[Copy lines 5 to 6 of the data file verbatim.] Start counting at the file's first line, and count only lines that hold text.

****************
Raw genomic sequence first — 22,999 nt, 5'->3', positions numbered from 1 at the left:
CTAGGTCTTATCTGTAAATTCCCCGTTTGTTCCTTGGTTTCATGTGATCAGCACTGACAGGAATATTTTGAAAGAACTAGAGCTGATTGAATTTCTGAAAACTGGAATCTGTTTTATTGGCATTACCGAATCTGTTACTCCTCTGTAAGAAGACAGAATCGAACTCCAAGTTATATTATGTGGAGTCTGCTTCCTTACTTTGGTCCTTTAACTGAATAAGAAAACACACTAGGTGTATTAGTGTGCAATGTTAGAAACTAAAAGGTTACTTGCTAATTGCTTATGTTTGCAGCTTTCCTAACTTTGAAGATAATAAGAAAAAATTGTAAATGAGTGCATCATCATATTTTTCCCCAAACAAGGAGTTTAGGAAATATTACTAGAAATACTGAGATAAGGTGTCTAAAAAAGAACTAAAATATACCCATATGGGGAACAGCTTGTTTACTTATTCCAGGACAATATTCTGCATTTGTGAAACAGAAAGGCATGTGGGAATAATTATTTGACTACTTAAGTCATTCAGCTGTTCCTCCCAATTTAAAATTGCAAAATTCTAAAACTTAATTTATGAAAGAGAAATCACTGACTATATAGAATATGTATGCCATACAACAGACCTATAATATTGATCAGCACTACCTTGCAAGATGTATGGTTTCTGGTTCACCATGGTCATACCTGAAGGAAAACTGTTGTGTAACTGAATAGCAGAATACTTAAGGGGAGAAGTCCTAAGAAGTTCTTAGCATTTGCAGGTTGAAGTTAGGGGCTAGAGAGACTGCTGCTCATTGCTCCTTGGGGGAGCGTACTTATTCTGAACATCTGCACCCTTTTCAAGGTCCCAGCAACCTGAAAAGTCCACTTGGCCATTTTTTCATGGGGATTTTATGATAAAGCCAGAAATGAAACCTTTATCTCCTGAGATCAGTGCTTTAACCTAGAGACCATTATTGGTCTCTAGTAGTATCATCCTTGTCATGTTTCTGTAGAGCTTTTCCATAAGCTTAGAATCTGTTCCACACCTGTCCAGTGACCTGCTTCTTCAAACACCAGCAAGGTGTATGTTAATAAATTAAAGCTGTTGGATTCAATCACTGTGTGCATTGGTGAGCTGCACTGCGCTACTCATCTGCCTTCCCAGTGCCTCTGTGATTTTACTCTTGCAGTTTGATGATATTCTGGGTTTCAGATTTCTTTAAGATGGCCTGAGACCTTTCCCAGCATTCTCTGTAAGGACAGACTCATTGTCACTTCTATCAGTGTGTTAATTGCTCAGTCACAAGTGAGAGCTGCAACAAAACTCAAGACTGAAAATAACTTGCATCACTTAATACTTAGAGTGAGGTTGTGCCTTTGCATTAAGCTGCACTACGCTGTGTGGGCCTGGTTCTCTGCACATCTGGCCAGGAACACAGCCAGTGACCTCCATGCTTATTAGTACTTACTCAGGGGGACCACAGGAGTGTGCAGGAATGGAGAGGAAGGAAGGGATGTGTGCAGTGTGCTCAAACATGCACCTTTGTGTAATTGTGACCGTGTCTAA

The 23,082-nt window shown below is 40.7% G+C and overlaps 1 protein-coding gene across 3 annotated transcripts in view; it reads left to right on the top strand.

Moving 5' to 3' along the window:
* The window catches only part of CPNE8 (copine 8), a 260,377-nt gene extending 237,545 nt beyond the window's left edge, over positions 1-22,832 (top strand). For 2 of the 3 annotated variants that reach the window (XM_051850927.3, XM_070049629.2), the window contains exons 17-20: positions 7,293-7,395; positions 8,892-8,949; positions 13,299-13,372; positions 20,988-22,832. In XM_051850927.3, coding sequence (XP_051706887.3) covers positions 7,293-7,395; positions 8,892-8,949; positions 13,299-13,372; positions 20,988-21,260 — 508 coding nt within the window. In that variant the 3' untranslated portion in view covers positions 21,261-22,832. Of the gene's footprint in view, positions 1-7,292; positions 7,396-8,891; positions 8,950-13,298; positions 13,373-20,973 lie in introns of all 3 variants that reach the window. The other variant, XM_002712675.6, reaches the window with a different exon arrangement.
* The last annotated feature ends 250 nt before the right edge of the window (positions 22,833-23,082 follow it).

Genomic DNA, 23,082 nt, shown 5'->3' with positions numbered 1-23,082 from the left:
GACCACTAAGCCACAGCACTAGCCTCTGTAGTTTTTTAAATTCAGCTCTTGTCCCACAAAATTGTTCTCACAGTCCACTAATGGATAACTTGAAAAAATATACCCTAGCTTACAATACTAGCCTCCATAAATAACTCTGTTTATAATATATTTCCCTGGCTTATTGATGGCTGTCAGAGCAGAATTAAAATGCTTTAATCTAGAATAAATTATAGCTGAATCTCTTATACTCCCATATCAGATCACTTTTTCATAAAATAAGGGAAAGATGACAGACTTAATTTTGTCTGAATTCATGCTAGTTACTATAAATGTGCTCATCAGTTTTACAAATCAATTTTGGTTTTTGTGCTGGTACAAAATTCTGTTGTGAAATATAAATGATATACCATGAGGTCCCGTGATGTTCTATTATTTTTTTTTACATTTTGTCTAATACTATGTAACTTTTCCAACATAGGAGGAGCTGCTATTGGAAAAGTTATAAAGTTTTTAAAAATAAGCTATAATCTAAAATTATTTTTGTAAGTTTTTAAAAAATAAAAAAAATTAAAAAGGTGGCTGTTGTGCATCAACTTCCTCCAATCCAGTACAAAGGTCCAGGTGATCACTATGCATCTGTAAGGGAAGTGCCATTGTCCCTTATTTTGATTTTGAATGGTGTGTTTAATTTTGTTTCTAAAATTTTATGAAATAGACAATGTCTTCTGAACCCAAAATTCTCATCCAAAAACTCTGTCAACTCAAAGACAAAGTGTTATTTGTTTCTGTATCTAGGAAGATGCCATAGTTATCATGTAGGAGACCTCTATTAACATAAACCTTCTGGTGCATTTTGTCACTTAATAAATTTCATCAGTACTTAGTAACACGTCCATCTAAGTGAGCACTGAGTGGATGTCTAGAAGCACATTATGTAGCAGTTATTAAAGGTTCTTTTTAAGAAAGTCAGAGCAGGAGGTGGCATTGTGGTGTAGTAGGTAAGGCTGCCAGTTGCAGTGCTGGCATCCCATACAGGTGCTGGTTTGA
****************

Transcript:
* The window catches only part of CPNE8 (copine 8), a 260,377-nt gene extending 237,545 nt beyond the window's left edge, over positions 1-22,832 (top strand). For 2 of the 3 annotated variants that reach the window (XM_051850927.3, XM_070049629.2), the window contains exons 17-20: positions 7,293-7,395; positions 8,892-8,949; positions 13,299-13,372; positions 20,988-22,832. In XM_051850927.3, coding sequence (XP_051706887.3) covers positions 7,293-7,395; positions 8,892-8,949; positions 13,299-13,372; positions 20,988-21,260 — 508 coding nt within the window. In that variant the 3' untranslated portion in view covers positions 21,261-22,832. Of the gene's footprint in view, positions 1-7,292; positions 7,396-8,891; positions 8,950-13,298; positions 13,373-20,973 lie in introns of all 3 variants that reach the window. The other variant, XM_002712675.6, reaches the window with a different exon arrangement.
* The last annotated feature ends 250 nt before the right edge of the window (positions 22,833-23,082 follow it).